I've found that dependency injection is the design pattern that most helps make my code testable (and, often, also reusable and adaptable to contexts that are different from the original one that I had designed it for). My Java-using colleagues adore Guice; I mostly program in Python, so I generally do my dependency injection "manually", since duck typing makes it easy; but it's the right fundamental DP for either static or dynamic languages (don't let me get started on "monkey patching"... let's just say it's not my favorite;-).
Once your class is ready to accept its dependencies "from the outside", instead of having them hard-coded, you can of course use fake or mock versions of the dependencies to make testing easier and faster to run -- but this also opens up other possibilities. For example, if the state of the class as currently designed is complex and hard to set up, consider the State design pattern: you can refactor the design so that the state lives in a separate dependency (which you can set up and inject as desired) and the class itself is mostly responsible for behavior (updating the state).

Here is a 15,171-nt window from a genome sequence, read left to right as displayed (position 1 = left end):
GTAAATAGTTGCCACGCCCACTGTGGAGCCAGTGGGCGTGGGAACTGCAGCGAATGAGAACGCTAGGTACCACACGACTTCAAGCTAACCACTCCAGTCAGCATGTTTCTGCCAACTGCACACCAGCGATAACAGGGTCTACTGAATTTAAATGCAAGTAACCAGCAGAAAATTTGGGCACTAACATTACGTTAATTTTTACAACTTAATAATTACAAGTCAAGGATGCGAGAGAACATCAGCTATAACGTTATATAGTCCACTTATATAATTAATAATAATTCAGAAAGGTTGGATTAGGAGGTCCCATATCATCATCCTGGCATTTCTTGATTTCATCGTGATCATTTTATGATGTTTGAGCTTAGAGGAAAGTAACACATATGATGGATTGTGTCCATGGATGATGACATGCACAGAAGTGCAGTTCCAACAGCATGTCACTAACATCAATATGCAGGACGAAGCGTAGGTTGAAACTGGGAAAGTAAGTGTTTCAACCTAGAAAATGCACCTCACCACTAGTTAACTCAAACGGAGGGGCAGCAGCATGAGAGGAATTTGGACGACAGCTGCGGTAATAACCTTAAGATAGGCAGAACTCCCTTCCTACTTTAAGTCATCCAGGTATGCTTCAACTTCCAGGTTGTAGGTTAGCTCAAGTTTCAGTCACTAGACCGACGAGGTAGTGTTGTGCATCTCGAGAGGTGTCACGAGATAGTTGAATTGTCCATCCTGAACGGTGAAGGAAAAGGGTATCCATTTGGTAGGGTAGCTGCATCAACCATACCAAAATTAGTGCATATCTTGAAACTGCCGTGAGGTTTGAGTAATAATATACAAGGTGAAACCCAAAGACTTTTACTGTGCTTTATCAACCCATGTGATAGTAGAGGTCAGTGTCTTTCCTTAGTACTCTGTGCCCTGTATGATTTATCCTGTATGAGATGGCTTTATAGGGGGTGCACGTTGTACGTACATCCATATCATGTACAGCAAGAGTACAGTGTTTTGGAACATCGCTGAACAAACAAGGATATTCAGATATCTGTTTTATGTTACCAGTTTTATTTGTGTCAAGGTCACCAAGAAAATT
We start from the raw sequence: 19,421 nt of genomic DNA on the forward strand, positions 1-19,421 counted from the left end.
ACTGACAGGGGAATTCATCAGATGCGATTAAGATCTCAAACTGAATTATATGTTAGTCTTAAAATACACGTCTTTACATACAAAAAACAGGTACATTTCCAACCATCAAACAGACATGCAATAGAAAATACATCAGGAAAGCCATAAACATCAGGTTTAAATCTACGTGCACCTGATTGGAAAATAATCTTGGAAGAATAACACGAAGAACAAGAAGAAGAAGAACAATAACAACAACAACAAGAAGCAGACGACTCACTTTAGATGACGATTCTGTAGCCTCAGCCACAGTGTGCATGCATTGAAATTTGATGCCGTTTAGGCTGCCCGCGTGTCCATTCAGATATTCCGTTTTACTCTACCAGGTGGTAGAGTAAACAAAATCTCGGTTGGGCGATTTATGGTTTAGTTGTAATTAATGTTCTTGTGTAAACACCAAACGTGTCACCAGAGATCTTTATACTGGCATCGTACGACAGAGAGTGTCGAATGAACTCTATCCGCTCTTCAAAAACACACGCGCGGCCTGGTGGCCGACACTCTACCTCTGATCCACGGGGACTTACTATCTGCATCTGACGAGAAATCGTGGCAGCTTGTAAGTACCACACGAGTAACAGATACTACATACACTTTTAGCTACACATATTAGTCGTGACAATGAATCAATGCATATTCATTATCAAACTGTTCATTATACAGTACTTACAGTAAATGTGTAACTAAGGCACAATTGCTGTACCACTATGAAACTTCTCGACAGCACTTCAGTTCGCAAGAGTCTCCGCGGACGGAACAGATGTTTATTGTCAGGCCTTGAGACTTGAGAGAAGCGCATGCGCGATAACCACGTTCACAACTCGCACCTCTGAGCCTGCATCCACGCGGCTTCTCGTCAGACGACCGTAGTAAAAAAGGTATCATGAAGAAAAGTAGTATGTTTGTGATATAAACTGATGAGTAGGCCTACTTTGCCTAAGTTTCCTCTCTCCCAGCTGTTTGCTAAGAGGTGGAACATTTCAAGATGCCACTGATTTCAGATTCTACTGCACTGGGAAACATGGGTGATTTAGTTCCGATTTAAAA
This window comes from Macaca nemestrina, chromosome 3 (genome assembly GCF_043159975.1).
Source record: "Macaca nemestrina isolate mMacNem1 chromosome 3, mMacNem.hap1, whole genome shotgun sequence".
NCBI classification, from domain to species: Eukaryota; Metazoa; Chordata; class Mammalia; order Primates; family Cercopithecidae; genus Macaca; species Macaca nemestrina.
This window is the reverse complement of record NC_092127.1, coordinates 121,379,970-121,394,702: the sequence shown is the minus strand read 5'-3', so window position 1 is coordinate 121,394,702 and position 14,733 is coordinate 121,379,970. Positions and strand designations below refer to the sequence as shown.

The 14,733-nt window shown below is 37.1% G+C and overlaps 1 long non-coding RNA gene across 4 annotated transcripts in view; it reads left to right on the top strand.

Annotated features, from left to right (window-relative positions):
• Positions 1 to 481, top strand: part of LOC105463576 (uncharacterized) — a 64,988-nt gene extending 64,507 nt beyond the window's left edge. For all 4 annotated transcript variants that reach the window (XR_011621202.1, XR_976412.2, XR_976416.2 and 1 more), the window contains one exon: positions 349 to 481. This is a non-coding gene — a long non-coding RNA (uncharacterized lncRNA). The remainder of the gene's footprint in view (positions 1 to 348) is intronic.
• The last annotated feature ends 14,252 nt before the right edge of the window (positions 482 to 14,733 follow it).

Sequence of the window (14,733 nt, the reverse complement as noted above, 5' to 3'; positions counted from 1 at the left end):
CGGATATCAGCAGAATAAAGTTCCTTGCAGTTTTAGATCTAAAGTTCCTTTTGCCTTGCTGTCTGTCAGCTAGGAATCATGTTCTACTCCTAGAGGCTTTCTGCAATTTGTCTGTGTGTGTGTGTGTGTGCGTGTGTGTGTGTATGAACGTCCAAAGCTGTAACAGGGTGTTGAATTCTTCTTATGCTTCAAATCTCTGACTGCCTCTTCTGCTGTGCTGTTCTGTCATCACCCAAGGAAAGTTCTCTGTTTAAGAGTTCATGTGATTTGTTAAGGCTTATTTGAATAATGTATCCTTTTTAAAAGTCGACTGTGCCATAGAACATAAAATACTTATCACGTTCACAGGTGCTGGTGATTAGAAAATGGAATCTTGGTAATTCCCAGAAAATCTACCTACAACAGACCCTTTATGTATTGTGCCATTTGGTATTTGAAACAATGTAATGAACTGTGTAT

Of course, by refactoring in this way, you'll be introducing more and more interfaces (abstract classes, if you're using C++) -- but that's perfectly all right: it's a excellent principle to "program to an interface, not an implementation".
So, to address your question directly, you're right: the difficulty in testing is definitely the design equivalent of what extreme programming calls a "code smell". On the plus side, though, there's a pretty clear path to refactor this problem away -- you don't have to have a perfect design to start with (fortunately!-), but can enhance it as you go. I'd recommend the book Refactoring to Patterns as good guidance to this purpose.